Is defined contribution a panacea for defined benefit social security funding problems? Lessons from two countries
Andrews, Doug and Brown, Robert L. (2009) Is defined contribution a panacea for defined benefit social security funding problems? Lessons from two countries North Amerian Actuarial Journal, 13, (2), pp. 186-201.
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Many countries are changing their social security retirement program from defined benefit
(DB) to a defined contribution (DC) basis. Other countries such as the United States are
discussing the introduction of a defined contribution component. The replacement of a DB
social security retirement system by a DC system raises many important social and
economic issues. Thoughtful consideration must be given to the choice of criteria for
prioritizing objectives and outcomes, as well as in weighing the advantages and
disadvantages between different cohorts. For example, if any defined benefit obligations are
not fully funded at transition, a double burden will rest with transition generation(s).
Moreover, economists tend to assess the value of the system based on measures of economic
efficiency and the lack of impediments to a freely operating labour market. But such an
assessment may not give adequate recognition to factors such as individual wealth/poverty,
an individual’s ability to make optimal investment decisions, and transaction costs
associated with operating individual accounts. Indeed, some countries have suggested that
notional defined contribution (NDC) accounts may be the best way to address such issues.
Focusing on the adoption of a funded DC social security retirement program in Chile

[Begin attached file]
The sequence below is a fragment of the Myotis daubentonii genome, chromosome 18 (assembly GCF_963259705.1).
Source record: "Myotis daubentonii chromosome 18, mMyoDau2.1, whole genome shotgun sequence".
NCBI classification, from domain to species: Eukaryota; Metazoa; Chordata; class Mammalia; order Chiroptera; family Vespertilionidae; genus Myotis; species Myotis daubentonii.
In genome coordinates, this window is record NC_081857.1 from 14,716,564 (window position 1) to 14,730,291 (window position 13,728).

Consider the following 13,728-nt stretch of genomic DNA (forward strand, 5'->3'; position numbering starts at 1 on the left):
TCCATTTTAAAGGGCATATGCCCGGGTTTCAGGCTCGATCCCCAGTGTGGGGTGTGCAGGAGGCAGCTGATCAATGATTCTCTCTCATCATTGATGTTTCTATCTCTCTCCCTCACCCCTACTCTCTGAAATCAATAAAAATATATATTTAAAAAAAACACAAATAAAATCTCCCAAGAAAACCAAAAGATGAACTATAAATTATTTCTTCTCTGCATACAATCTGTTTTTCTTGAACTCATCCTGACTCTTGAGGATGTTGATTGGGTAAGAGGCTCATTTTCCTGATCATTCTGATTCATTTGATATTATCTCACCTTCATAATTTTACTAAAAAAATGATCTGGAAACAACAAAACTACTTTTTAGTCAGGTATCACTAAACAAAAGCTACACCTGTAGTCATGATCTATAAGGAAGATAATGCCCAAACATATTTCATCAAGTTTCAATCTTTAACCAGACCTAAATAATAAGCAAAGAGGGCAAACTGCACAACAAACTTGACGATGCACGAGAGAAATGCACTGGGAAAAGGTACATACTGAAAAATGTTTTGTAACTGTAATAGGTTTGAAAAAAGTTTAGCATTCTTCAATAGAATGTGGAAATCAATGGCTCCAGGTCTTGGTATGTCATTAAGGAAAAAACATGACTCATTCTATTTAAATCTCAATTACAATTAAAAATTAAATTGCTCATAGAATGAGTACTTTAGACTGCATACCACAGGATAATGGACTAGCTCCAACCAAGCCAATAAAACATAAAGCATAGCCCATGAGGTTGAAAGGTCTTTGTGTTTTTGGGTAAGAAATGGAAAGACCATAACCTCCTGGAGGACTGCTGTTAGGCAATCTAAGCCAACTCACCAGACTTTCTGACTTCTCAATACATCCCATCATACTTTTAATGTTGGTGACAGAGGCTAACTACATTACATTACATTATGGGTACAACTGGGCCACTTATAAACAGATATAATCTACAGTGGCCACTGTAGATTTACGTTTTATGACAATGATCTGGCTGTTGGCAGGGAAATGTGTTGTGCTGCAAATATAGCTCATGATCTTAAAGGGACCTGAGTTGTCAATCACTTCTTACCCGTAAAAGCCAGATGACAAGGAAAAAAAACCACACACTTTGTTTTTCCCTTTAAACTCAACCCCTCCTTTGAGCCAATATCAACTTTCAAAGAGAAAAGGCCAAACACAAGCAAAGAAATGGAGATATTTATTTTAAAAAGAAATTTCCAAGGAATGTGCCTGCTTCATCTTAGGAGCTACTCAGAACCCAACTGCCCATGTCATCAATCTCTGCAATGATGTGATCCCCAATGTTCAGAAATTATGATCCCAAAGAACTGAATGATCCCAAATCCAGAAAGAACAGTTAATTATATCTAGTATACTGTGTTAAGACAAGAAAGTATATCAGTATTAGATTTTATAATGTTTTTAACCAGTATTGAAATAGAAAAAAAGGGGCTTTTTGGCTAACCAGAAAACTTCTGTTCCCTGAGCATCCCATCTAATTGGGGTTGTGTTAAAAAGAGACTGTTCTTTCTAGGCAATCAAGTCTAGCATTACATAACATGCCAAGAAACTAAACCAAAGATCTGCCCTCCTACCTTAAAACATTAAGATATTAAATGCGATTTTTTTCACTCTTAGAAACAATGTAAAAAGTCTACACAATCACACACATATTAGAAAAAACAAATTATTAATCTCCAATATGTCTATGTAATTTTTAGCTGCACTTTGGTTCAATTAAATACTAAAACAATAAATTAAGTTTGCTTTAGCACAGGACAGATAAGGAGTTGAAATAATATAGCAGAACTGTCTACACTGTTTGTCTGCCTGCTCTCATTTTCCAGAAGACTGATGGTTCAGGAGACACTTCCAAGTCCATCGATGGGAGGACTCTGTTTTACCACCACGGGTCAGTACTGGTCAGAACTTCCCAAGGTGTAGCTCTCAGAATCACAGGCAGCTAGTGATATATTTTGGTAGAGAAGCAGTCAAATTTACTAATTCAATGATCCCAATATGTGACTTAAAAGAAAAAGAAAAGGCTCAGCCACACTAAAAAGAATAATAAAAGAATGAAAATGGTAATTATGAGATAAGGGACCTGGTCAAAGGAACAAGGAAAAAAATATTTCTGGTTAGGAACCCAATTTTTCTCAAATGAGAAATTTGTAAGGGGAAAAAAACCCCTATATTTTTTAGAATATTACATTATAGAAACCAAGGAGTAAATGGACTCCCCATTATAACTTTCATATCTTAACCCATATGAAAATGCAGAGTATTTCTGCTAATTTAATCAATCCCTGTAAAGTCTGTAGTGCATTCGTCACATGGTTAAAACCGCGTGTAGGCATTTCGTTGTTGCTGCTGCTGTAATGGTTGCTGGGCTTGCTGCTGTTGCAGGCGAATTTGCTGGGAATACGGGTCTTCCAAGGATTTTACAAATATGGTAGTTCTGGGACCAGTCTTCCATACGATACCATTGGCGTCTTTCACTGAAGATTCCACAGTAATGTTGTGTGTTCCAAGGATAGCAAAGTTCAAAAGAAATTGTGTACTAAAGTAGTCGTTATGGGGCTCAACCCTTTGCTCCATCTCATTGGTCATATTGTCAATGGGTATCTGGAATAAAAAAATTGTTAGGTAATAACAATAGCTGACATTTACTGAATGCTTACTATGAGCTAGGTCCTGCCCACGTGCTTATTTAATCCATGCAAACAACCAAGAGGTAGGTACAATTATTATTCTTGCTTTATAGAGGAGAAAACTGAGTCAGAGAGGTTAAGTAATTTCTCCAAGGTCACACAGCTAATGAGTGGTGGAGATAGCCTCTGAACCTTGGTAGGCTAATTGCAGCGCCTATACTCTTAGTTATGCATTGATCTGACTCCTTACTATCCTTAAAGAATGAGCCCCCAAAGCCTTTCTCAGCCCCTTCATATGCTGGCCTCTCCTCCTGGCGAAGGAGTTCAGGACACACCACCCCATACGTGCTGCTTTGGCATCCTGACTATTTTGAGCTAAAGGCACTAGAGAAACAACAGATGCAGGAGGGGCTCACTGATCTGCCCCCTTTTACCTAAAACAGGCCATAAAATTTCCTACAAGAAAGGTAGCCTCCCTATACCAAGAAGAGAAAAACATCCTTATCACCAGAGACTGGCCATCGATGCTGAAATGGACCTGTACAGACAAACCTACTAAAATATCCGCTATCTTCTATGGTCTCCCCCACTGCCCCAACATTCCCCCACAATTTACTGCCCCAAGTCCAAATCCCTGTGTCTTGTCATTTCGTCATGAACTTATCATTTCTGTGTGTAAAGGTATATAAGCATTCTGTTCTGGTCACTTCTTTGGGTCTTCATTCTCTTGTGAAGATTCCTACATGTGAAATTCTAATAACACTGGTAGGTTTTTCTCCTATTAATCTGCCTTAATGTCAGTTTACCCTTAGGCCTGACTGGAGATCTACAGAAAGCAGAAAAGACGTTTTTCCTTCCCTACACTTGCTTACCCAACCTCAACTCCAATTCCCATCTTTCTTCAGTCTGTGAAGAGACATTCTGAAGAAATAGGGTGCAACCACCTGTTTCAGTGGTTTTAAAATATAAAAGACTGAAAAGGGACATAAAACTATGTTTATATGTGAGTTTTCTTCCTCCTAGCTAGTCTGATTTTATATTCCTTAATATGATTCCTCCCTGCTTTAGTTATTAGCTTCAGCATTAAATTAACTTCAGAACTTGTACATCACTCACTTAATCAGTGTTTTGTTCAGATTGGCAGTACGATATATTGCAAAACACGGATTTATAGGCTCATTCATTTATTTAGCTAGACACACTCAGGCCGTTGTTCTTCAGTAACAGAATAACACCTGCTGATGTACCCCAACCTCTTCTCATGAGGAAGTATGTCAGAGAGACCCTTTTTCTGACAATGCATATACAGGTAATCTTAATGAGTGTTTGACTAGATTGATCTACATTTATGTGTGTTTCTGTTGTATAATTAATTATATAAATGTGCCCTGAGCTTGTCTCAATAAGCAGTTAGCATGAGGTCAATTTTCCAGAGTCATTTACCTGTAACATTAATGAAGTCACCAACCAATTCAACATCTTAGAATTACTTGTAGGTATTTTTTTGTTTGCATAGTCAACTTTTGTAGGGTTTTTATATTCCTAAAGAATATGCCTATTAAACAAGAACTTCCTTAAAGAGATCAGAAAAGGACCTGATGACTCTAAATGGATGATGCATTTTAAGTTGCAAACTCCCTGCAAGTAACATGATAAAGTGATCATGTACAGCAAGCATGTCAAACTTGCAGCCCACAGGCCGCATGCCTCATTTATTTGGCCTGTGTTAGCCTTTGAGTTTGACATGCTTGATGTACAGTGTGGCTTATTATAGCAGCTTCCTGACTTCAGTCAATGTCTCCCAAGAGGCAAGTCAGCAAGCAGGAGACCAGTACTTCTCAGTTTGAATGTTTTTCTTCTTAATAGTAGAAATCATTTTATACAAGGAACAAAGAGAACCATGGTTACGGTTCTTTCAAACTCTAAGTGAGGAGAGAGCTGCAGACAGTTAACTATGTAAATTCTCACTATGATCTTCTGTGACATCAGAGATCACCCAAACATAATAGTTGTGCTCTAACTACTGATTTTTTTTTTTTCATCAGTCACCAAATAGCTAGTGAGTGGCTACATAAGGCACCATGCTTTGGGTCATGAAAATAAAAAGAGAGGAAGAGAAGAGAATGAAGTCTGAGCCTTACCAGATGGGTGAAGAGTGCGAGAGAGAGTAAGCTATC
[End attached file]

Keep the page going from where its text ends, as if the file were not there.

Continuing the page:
and the adoption of a paygo NDC social security retirement program by Sweden, this
research identifies factors of financial markets, economics, and demographics necessary to
enable a move to DC accounts. In addition, it identifies the characteristics of the financial
markets that are necessary to support payments (wealth transfers) to retirees from a DC
social security retirement program.
The paper considers the questions of social security funding and plan type (DB vs. DC) and
attempts to assess the suitability of certain reform options for the United States. It approaches the
issue by trying to identify the features of each type and the strengths and weaknesses associated
with those features. A significant part of this analysis is the illustrative description of two realworld
plans, Chilean and Swedish. It then uses the theoretical considerations and the experience
of those plans to draw conclusions about reform proposals in the U.S., particularly the President’s
Commission to Strengthen Social Security Model 2.
|Date Deposited:||29 Apr 2010 09:38|
|Last Modified:||18 Apr 2017 14:32|
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